Despite 20 to 22 new severe COVID-19 cases a day, Israel is expected to take a giant leap toward “going back to normal” next month, including closing down pop-up COVID testing centers and its IDF Coronavirus Command Center, and relieving coronavirus Czar Prof. Salman Zarka of his duties.
In a briefing on Wednesday, Zarka told a small group of health reporters that “it’s time to turn COVID over to the community.”
“For every other disease, people get treated by their health funds and the health funds know how to handle it,” Zarka said.
He said that just as someone who is feeling ill goes to his primary care physician and is tested for influenza, so too should people be tested for coronavirus by their doctor or local lab. “You don’t need a commissioner,” he said.
COVID-19 entered Israel in February 2020, causing the country to shut down. In the first year of the virus, Israel had 425,513 people infected with COVID, including 3,372 who died.
Another 961,907 were infected and 4,888 died in 2021.
But in 2022, the virus shifted, and a new pandemic era was ushered into the country with the Omicron variant. This variant tends to be highly infectious but causes less severe disease in healthy people. So, while 2,967,910 were diagnosed with COVID in the first half of this year, only 2,757 died – around 0.1% of those infected. And the majority were over the age of 60.
Zarka said that even now, as two descendants of Omicron's BA.5 subvariant, called BQ.1 and BQ.1.1, are dominant in Israel, the people who are hospitalized tend to be older and/or have severe underlying medical conditions.
In the last month, between Nov. 18 and Dec. 18, 2022, 561 people were hospitalized in serious condition, Zarka showed. More than 91% of these individuals were over the age of 60. Some 96% were over the age of 50.
Moreover, older individuals who have chosen to get the latest coronavirus vaccine against the Omicron variant make up only 8% of people hospitalized in severe condition, meaning the vaccine is effective. So far, 350,000 people have taken the Omicron jab in Israel – a shot that the country has been recommending for older people and those with underlying medical conditions. However, it is accessible to anyone.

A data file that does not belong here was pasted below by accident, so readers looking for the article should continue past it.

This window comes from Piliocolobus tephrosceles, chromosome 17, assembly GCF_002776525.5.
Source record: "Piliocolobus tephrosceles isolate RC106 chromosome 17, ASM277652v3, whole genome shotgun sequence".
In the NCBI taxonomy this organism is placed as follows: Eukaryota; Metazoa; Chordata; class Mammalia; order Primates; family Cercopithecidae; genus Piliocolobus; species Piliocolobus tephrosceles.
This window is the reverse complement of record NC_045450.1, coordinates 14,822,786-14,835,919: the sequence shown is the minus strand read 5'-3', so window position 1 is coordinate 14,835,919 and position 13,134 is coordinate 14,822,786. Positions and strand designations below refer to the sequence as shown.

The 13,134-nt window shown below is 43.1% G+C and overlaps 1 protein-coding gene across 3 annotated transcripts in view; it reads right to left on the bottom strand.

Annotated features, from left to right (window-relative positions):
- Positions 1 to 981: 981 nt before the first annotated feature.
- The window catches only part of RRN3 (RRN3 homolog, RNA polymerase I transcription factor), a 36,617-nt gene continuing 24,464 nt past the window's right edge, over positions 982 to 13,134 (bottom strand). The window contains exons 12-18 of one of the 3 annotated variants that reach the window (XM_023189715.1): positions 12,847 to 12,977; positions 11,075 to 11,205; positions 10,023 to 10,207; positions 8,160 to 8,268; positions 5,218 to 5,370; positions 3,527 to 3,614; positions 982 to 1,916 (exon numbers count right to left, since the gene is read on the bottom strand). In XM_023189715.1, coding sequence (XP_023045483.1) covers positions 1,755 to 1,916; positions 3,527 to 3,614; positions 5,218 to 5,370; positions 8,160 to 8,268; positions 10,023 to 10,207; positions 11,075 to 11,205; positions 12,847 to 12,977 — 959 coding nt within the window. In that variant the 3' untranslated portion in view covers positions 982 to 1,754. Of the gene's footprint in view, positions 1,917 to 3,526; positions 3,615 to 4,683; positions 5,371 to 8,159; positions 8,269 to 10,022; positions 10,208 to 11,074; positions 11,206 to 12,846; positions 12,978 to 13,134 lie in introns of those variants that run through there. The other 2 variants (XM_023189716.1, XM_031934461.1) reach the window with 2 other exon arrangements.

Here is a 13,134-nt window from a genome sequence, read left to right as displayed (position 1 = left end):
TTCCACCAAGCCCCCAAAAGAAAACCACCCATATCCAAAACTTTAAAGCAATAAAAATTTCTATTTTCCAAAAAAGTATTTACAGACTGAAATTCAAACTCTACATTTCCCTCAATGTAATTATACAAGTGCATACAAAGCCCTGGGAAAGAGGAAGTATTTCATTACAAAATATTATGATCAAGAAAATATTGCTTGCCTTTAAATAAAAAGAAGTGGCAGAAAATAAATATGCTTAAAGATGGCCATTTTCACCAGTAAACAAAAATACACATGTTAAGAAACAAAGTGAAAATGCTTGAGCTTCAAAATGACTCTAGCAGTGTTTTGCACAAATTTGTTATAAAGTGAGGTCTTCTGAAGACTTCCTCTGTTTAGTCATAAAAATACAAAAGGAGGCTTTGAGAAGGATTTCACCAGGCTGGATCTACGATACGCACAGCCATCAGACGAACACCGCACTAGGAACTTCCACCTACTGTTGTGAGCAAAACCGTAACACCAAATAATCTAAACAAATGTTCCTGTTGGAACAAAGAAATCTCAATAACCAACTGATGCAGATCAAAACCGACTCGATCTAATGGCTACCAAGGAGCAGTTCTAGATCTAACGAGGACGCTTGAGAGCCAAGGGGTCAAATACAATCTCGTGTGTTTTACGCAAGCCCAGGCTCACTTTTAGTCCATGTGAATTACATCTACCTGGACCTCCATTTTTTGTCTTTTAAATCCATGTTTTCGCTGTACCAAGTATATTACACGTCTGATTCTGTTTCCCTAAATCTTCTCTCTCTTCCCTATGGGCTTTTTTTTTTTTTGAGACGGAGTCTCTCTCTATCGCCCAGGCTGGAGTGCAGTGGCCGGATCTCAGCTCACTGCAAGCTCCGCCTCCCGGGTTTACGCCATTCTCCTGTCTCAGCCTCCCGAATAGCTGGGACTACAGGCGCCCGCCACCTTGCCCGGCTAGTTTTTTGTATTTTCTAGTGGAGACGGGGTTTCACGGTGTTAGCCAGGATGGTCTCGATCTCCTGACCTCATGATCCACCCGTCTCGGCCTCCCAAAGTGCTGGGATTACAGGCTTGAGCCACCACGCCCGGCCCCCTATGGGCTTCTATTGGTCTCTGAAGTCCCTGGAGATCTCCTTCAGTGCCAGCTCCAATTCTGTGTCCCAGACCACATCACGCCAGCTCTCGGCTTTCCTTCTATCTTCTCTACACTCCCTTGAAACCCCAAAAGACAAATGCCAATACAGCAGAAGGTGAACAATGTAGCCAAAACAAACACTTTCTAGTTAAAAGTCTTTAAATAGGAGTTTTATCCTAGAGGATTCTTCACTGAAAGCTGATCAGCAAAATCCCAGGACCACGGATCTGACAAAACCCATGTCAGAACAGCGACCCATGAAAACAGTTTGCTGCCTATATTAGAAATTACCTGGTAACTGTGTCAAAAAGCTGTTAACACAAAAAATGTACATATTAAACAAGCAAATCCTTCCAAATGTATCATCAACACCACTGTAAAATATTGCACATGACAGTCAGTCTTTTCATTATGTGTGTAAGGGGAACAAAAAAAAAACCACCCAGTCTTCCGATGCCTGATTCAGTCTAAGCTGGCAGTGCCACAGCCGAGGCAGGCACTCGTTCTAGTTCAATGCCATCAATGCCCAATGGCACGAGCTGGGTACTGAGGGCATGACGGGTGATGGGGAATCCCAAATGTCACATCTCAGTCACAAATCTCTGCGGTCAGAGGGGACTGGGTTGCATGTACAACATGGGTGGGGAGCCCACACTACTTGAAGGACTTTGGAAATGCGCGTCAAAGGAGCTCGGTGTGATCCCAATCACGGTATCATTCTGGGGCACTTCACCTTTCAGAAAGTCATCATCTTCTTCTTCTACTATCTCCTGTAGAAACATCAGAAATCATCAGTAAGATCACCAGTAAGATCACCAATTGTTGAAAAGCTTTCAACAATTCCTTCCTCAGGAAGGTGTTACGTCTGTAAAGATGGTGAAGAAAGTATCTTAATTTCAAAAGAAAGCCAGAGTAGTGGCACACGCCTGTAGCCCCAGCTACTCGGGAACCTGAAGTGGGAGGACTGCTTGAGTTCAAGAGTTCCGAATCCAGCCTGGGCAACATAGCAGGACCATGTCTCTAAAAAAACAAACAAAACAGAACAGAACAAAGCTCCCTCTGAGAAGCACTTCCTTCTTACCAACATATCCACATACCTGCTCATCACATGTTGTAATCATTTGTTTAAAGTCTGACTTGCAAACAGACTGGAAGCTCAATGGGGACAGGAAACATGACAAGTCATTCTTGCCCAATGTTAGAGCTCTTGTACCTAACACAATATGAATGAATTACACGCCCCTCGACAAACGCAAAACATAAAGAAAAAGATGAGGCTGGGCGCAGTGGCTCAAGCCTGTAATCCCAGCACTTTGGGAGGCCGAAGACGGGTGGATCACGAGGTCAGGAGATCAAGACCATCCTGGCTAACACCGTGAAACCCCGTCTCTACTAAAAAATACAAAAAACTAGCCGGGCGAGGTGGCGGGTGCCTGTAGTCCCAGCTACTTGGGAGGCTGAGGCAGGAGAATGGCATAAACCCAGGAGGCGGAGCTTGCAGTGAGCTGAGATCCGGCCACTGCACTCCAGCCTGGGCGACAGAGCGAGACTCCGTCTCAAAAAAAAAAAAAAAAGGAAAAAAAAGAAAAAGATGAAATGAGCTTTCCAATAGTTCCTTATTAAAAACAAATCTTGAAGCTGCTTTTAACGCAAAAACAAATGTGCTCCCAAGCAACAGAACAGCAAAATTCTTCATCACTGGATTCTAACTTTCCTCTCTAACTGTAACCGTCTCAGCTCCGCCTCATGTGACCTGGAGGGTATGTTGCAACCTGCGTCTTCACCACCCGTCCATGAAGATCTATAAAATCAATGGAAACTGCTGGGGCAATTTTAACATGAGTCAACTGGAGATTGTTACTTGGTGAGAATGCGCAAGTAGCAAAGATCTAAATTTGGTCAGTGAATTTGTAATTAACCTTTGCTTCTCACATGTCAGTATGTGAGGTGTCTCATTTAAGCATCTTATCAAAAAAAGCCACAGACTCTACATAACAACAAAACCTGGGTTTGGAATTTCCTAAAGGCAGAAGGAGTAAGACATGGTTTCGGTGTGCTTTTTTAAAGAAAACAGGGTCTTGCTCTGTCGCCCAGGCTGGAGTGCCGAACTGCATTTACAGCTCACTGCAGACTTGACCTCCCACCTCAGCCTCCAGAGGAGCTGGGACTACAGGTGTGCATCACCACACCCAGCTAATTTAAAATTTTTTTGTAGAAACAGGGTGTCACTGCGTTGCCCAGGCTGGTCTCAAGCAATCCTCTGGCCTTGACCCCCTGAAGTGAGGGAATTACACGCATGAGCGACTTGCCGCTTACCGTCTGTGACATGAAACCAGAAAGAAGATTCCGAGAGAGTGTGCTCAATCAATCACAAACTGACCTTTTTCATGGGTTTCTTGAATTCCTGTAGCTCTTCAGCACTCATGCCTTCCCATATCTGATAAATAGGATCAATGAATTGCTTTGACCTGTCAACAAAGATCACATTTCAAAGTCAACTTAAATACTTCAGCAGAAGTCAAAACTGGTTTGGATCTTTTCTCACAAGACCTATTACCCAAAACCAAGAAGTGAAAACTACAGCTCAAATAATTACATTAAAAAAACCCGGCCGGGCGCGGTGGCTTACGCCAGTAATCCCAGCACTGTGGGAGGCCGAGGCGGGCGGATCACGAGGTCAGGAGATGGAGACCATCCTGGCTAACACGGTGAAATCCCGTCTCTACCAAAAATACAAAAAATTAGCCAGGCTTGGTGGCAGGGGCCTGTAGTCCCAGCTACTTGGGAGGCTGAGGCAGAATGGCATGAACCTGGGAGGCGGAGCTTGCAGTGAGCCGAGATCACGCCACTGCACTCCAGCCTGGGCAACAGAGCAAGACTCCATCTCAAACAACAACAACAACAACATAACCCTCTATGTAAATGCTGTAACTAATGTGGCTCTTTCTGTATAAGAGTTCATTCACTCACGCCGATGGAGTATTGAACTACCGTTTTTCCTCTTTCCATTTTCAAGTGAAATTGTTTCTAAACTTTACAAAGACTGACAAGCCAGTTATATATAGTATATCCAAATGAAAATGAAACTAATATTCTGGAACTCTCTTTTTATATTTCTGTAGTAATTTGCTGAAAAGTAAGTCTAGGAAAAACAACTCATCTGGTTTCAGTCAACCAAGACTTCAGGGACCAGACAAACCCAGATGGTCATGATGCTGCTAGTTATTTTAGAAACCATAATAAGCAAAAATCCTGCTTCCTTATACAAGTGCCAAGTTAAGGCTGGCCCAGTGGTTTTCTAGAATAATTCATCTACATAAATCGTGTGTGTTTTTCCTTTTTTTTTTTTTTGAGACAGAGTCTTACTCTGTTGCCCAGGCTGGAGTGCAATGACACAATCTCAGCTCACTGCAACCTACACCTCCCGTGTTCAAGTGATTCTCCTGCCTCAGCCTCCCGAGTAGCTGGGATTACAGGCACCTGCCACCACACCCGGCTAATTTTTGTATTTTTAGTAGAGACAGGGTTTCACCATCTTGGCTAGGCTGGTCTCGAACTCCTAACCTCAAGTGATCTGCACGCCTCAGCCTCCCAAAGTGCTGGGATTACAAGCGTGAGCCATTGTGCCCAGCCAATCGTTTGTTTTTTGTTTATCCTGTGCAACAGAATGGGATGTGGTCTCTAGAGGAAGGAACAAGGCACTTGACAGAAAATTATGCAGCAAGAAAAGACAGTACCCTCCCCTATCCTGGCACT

Zarka said around 300,000 of the 350,000 people who got the Omicron shot are over 60.
He added that the community is tired of hearing about the virus and its restrictions, and admitted that recent surveys had shown a drop in trust of the Health Ministry since the start of the pandemic. Israelis are unlikely to wear masks or get tested for COVID if they feel sick. Tracking the spread of COVID in Israel is challenging because of the lack of official testing, making the reproduction rate or “R” irrelevant.
But he said he does not believe official testing is necessary. Instead, people should take “personal responsibility” and avoid others if they feel ill.
He noted that Health Ministry officials met with religious leaders in the Jewish and Christian communities ahead of Hanukkah, Christmas and the New Year’s holidays. Zarka said the message is to keep the elderly safe by wearing masks in crowded, enclosed spaces or doing a quick antigen test if you have symptoms before visiting grandma and grandpa.
Israel is not unlike other places in the world in choosing to take a more hands off approach within the general community, the commissioner noted. He said most countries have come to realize that the focus should now be on those who are most at risk of developing a severe case of the disease.
“COVID is not gone,” Zarka stressed. “But we are no longer experiencing a national emergency.” He said Israel should put its resources and energy into other areas of health now.
The plan would be to keep the Magen Avot v'Imahot ("Fathers and Mothers Shield") program in nursing homes.
Otherwise, mobile testing centers should shut down in mid-January and the Alon headquarters by the end of next month. Zarka noted that the new government and health minister could slightly change the schedule, “but I think this is the direction we are heading.”
“The direction is one of normalization.”
Maayan Hoffman is a veteran American-Israeli journalist and strategic communications consultant. She is Deputy CEO - Strategy & Innovation for the Jerusalem Post, where she also served as news editor, head of strategy and senior health analyst.